Tuesday, November 6, 2012

Are You Hiring War Heroes?

The CEO of the NYSE invited me to attend an event on hiring veterans of the military. The event exceeded my expectations. I left with a new perspective on why people who serve in the military make great employees.

Duncan Niedererauer, CEO of the NYSE, empowered his organization to create an initiative that assertively seeks veterans to join the NYSE as interns and employees. Thus far, their efforts have been successful.

Duncan’s commitment now reaches beyond the NYSE. On November 5th, they
hosted an event that featured several former military professionals. Among them were the Chairman of NYSE Group, Vice Chairman of Joint Chiefs of Staff and the lead director for TiVo. In addition, there were a number of younger people who have recently transitioned from the military to civilian jobs. The event was designed to promote the benefits of hiring veterans.

When you think of hiring someone who just completed a tour in the military, you may quickly think they will be disciplined and organized. You may even have thoughts about how well they will follow instructions.  Yet, most of you may not consider the maturity that is developed in the armed services.

When you compare veterans to their peers who go to college and straight to the workforce, you will have to consider the levels of responsibility. On a light note, while many college students are majoring in subjects to train them in their professions, they minor in partying. Those in military service are placed in positions of great responsibility. They make decisions that are life and death. And they are trained to effectively take action in the face of chaos. Therefore, they are not only critical thinkers they can think in the face of constant changes.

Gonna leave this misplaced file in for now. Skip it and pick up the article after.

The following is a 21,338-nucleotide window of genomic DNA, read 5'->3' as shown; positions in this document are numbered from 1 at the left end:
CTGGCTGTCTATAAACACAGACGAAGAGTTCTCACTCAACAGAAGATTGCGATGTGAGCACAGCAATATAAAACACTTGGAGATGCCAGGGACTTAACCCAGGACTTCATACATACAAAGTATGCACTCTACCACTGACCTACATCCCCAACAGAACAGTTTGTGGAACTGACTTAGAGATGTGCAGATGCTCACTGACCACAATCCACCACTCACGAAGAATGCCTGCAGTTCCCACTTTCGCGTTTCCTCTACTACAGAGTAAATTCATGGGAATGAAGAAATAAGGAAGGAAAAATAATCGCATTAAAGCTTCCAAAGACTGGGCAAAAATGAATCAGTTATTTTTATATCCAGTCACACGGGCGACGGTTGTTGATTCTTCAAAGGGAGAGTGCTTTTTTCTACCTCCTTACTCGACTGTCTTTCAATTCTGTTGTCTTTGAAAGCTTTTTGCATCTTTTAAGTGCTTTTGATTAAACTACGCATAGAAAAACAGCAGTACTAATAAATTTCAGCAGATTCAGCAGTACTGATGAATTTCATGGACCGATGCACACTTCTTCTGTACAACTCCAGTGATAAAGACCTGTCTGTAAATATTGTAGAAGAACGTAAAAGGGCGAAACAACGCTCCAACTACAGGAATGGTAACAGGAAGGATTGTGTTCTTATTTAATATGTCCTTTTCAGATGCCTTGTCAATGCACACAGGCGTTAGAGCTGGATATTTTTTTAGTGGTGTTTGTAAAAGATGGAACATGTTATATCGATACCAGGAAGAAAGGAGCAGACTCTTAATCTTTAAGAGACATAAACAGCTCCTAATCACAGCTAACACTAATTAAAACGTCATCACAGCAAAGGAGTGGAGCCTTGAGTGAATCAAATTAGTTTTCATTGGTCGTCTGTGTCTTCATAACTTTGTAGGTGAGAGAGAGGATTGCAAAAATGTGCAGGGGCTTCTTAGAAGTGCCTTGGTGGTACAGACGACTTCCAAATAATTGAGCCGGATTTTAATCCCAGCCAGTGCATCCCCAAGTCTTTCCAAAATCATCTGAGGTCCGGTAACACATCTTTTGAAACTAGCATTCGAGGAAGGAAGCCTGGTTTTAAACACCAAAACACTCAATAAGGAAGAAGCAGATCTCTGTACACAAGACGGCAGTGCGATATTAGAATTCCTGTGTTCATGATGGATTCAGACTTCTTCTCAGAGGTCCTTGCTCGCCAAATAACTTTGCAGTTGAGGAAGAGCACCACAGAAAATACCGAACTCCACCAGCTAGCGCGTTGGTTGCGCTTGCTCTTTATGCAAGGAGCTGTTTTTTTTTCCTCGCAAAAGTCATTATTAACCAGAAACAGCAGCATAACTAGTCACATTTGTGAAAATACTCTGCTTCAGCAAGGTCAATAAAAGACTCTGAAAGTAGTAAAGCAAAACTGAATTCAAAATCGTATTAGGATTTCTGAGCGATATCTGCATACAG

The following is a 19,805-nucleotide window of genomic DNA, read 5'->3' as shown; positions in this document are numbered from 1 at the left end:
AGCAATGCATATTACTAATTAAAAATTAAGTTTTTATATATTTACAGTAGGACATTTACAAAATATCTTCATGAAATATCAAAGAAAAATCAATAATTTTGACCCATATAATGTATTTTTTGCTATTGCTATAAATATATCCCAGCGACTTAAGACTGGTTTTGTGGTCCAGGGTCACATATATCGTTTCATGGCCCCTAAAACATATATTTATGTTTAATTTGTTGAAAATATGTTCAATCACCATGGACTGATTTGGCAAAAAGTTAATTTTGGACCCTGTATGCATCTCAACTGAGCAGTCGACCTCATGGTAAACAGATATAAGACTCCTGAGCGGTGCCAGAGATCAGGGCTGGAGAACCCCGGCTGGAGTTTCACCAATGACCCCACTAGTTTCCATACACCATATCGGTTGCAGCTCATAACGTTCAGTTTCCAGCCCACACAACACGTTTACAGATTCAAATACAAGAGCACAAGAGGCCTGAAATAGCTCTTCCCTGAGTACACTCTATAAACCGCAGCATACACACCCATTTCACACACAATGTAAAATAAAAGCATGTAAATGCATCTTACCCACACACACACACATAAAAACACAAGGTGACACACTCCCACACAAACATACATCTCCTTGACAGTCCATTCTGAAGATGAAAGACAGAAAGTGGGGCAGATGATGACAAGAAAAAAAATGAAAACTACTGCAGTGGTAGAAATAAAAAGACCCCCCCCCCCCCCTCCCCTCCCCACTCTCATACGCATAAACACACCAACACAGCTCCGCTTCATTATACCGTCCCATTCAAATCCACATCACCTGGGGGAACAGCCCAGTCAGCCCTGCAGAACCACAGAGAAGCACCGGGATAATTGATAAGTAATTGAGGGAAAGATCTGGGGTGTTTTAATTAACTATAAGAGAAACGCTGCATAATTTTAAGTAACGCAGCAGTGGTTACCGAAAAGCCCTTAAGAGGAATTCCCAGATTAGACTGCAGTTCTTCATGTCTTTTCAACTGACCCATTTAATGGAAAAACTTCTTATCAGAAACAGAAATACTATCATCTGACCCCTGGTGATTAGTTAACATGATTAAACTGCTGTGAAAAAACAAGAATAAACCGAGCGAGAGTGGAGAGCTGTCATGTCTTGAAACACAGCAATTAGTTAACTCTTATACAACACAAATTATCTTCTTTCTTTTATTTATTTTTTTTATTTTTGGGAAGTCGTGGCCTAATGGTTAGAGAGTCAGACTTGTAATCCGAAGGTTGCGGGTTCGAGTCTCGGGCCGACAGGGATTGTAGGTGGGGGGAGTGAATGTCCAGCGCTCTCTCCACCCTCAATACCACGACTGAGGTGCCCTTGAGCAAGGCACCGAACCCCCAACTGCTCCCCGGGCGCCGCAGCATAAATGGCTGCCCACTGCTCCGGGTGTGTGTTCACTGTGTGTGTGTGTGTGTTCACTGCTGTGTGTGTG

One of the dilemmas is that they are not always good at translating those skills and competencies into civilian language. While their experiences are almost always transferable, they are not sure how to juxtapose armed services experience to civilian jobs. Because most civilians have not served in the military, they are also unable to translate military skills to corporate America. As a result, it usually appears that the veteran is unqualified.

However, when the case was made, it was clear that veterans are trained to learn quickly. They enter the armed services with no experience. They are trained and further developed to be leaders, change agents and to effectively get the job done under pressure.

One of the conversations that stuck with me is the fact that there is no sick leave when you are in battle. Furthermore, accountability is built into the culture of the military. If accountability is ignored, lives will be lost. Because this kind of mentality exists amongst veterans, they are always surprised to see people take sick leave in corporate America. It especially frustrates them because they feel that the absent person has let the team down.

When you consider it, former military members are highly trained to be responsible, quick learners and adapt to changing environments. In today’s global economy, an employee with those attributes would be valuable to any organization’s mission. 

What do you think? I’m open to ideas. Or if you want to write me about a specific topic, please let me know. 

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